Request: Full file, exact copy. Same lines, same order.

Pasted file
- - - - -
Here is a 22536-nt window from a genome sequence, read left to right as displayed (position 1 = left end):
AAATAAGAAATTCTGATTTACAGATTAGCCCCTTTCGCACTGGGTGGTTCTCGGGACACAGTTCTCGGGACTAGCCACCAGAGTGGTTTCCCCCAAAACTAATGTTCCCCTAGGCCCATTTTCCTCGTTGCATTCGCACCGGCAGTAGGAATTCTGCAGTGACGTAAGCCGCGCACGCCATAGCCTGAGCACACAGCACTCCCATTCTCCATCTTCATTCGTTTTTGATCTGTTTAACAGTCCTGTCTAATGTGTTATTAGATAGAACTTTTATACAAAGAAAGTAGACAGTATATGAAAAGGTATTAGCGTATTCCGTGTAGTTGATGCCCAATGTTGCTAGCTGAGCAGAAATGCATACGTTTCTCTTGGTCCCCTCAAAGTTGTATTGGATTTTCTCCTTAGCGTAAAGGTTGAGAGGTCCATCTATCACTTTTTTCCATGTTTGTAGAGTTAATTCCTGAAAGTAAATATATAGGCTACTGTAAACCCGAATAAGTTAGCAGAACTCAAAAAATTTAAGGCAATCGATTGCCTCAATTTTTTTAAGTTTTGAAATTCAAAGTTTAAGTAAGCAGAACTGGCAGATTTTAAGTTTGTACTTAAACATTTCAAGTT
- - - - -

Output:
Here is a 22536-nt window from a genome sequence, read left to right as displayed (position 1 = left end):
AAATAAGAAATTCTGATTTACAGATTAGCCCCTTTCGCACTGGGTGGTTCTCGGGACACAGTTCTCGGGACTAGCCACCAGAGTGGTTTCCCCCAAAACTAATGTTCCCCTAGGCCCATTTTCCTCGTTGCATTCGCACCGGCAGTAGGAATTCTGCAGTGACGTAAGCCGCGCACGCCATAGCCTGAGCACACAGCACTCCCATTCTCCATCTTCATTCGTTTTTGATCTGTTTAACAGTCCTGTCTAATGTGTTATTAGATAGAACTTTTATACAAAGAAAGTAGACAGTATATGAAAAGGTATTAGCGTATTCCGTGTAGTTGATGCCCAATGTTGCTAGCTGAGCAGAAATGCATACGTTTCTCTTGGTCCCCTCAAAGTTGTATTGGATTTTCTCCTTAGCGTAAAGGTTGAGAGGTCCATCTATCACTTTTTTCCATGTTTGTAGAGTTAATTCCTGAAAGTAAATATATAGGCTACTGTAAACCCGAATAAGTTAGCAGAACTCAAAAAATTTAAGGCAATCGATTGCCTCAATTTTTTTAAGTTTTGAAATTCAAAGTTTAAGTAAGCAGAACTGGCAGATTTTAAGTTTGTACTTAAACATTTCAAGTT